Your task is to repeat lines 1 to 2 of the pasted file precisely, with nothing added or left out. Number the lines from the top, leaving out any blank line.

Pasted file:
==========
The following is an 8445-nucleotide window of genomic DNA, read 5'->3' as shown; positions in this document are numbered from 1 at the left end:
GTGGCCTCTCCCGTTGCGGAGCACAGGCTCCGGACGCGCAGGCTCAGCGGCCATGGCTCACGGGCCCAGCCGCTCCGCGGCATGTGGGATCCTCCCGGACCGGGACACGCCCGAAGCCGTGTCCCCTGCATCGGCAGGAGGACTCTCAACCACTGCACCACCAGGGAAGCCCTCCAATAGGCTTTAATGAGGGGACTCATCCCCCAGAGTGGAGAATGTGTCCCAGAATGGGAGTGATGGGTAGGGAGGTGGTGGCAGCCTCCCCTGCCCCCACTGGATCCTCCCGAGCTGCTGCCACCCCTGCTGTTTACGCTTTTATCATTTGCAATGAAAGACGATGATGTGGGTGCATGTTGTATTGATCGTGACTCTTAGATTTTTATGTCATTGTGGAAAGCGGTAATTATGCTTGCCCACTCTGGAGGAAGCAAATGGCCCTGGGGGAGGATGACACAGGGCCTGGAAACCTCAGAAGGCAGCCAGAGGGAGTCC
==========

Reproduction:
The following is an 8445-nucleotide window of genomic DNA, read 5'->3' as shown; positions in this document are numbered from 1 at the left end:
GTGGCCTCTCCCGTTGCGGAGCACAGGCTCCGGACGCGCAGGCTCAGCGGCCATGGCTCACGGGCCCAGCCGCTCCGCGGCATGTGGGATCCTCCCGGACCGGGACACGCCCGAAGCCGTGTCCCCTGCATCGGCAGGAGGACTCTCAACCACTGCACCACCAGGGAAGCCCTCCAATAGGCTTTAATGAGGGGACTCATCCCCCAGAGTGGAGAATGTGTCCCAGAATGGGAGTGATGGGTAGGGAGGTGGTGGCAGCCTCCCCTGCCCCCACTGGATCCTCCCGAGCTGCTGCCACCCCTGCTGTTTACGCTTTTATCATTTGCAATGAAAGACGATGATGTGGGTGCATGTTGTATTGATCGTGACTCTTAGATTTTTATGTCATTGTGGAAAGCGGTAATTATGCTTGCCCACTCTGGAGGAAGCAAATGGCCCTGGGGGAGGATGACACAGGGCCTGGAAACCTCAGAAGGCAGCCAGAGGGAGTCC